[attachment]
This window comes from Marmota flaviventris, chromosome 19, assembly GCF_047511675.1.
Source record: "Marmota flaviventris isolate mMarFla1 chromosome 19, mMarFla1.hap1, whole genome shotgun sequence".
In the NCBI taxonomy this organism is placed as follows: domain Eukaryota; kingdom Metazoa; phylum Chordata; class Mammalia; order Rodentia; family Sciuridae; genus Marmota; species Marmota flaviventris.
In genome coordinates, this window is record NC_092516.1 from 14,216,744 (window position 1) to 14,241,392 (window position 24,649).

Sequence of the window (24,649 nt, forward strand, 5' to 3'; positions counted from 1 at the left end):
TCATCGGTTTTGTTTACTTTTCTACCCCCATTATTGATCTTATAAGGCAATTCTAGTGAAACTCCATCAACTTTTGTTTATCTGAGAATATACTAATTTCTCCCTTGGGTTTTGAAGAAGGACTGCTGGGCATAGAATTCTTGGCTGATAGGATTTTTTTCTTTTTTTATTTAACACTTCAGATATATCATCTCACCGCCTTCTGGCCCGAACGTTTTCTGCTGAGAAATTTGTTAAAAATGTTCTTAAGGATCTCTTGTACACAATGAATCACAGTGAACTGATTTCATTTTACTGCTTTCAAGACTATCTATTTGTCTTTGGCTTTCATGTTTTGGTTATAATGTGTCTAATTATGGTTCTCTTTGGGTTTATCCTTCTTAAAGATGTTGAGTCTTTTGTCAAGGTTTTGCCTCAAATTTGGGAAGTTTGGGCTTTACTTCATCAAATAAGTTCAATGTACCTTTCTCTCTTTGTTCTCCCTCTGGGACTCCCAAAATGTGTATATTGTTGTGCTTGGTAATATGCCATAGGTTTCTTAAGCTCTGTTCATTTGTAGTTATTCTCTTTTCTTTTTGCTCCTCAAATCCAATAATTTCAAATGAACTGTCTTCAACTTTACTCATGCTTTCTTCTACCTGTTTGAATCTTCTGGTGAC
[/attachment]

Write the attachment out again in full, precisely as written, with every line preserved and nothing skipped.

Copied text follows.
This window comes from Marmota flaviventris, chromosome 19, assembly GCF_047511675.1.
Source record: "Marmota flaviventris isolate mMarFla1 chromosome 19, mMarFla1.hap1, whole genome shotgun sequence".
In the NCBI taxonomy this organism is placed as follows: domain Eukaryota; kingdom Metazoa; phylum Chordata; class Mammalia; order Rodentia; family Sciuridae; genus Marmota; species Marmota flaviventris.
In genome coordinates, this window is record NC_092516.1 from 14,216,744 (window position 1) to 14,241,392 (window position 24,649).

Sequence of the window (24,649 nt, forward strand, 5' to 3'; positions counted from 1 at the left end):
TCATCGGTTTTGTTTACTTTTCTACCCCCATTATTGATCTTATAAGGCAATTCTAGTGAAACTCCATCAACTTTTGTTTATCTGAGAATATACTAATTTCTCCCTTGGGTTTTGAAGAAGGACTGCTGGGCATAGAATTCTTGGCTGATAGGATTTTTTTCTTTTTTTATTTAACACTTCAGATATATCATCTCACCGCCTTCTGGCCCGAACGTTTTCTGCTGAGAAATTTGTTAAAAATGTTCTTAAGGATCTCTTGTACACAATGAATCACAGTGAACTGATTTCATTTTACTGCTTTCAAGACTATCTATTTGTCTTTGGCTTTCATGTTTTGGTTATAATGTGTCTAATTATGGTTCTCTTTGGGTTTATCCTTCTTAAAGATGTTGAGTCTTTTGTCAAGGTTTTGCCTCAAATTTGGGAAGTTTGGGCTTTACTTCATCAAATAAGTTCAATGTACCTTTCTCTCTTTGTTCTCCCTCTGGGACTCCCAAAATGTGTATATTGTTGTGCTTGGTAATATGCCATAGGTTTCTTAAGCTCTGTTCATTTGTAGTTATTCTCTTTTCTTTTTGCTCCTCAAATCCAATAATTTCAAATGAACTGTCTTCAACTTTACTCATGCTTTCTTCTACCTGTTTGAATCTTCTGGTGAC